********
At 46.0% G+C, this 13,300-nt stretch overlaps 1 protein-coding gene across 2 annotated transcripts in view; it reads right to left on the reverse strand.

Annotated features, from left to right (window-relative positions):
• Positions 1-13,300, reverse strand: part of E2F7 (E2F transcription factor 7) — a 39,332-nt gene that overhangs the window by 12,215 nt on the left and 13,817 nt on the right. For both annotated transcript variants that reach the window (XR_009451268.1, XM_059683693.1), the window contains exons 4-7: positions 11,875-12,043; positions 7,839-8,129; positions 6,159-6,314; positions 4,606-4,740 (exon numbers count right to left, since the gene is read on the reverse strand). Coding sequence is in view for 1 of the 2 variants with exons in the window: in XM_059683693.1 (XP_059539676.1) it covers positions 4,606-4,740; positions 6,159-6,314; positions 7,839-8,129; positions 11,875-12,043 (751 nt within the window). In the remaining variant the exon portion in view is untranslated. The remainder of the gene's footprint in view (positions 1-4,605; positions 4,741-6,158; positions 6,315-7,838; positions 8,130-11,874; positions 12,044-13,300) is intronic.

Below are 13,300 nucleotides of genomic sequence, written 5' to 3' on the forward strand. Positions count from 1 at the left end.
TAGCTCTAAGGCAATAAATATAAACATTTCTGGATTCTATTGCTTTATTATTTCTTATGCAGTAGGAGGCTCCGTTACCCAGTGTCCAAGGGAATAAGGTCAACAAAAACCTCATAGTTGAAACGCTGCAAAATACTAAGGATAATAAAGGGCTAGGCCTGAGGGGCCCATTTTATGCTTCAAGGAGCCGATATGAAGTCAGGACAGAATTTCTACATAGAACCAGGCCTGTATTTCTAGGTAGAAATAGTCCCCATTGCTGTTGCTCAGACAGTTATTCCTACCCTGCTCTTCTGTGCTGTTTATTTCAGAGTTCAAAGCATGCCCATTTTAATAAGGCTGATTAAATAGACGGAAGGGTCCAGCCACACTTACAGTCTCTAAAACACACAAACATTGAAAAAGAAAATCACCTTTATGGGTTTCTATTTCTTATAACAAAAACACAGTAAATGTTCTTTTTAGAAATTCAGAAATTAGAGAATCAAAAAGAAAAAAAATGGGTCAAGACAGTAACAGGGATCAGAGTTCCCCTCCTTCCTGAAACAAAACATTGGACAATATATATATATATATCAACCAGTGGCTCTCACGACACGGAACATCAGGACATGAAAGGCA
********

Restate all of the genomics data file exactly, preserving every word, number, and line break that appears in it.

At 46.0% G+C, this 13,300-nt stretch overlaps 1 protein-coding gene across 2 annotated transcripts in view; it reads right to left on the reverse strand.

Annotated features, from left to right (window-relative positions):
• Positions 1-13,300, reverse strand: part of E2F7 (E2F transcription factor 7) — a 39,332-nt gene that overhangs the window by 12,215 nt on the left and 13,817 nt on the right. For both annotated transcript variants that reach the window (XR_009451268.1, XM_059683693.1), the window contains exons 4-7: positions 11,875-12,043; positions 7,839-8,129; positions 6,159-6,314; positions 4,606-4,740 (exon numbers count right to left, since the gene is read on the reverse strand). Coding sequence is in view for 1 of the 2 variants with exons in the window: in XM_059683693.1 (XP_059539676.1) it covers positions 4,606-4,740; positions 6,159-6,314; positions 7,839-8,129; positions 11,875-12,043 (751 nt within the window). In the remaining variant the exon portion in view is untranslated. The remainder of the gene's footprint in view (positions 1-4,605; positions 4,741-6,158; positions 6,315-7,838; positions 8,130-11,874; positions 12,044-13,300) is intronic.

Below are 13,300 nucleotides of genomic sequence, written 5' to 3' on the forward strand. Positions count from 1 at the left end.
TAGCTCTAAGGCAATAAATATAAACATTTCTGGATTCTATTGCTTTATTATTTCTTATGCAGTAGGAGGCTCCGTTACCCAGTGTCCAAGGGAATAAGGTCAACAAAAACCTCATAGTTGAAACGCTGCAAAATACTAAGGATAATAAAGGGCTAGGCCTGAGGGGCCCATTTTATGCTTCAAGGAGCCGATATGAAGTCAGGACAGAATTTCTACATAGAACCAGGCCTGTATTTCTAGGTAGAAATAGTCCCCATTGCTGTTGCTCAGACAGTTATTCCTACCCTGCTCTTCTGTGCTGTTTATTTCAGAGTTCAAAGCATGCCCATTTTAATAAGGCTGATTAAATAGACGGAAGGGTCCAGCCACACTTACAGTCTCTAAAACACACAAACATTGAAAAAGAAAATCACCTTTATGGGTTTCTATTTCTTATAACAAAAACACAGTAAATGTTCTTTTTAGAAATTCAGAAATTAGAGAATCAAAAAGAAAAAAAATGGGTCAAGACAGTAACAGGGATCAGAGTTCCCCTCCTTCCTGAAACAAAACATTGGACAATATATATATATATATCAACCAGTGGCTCTCACGACACGGAACATCAGGACATGAAAGGCA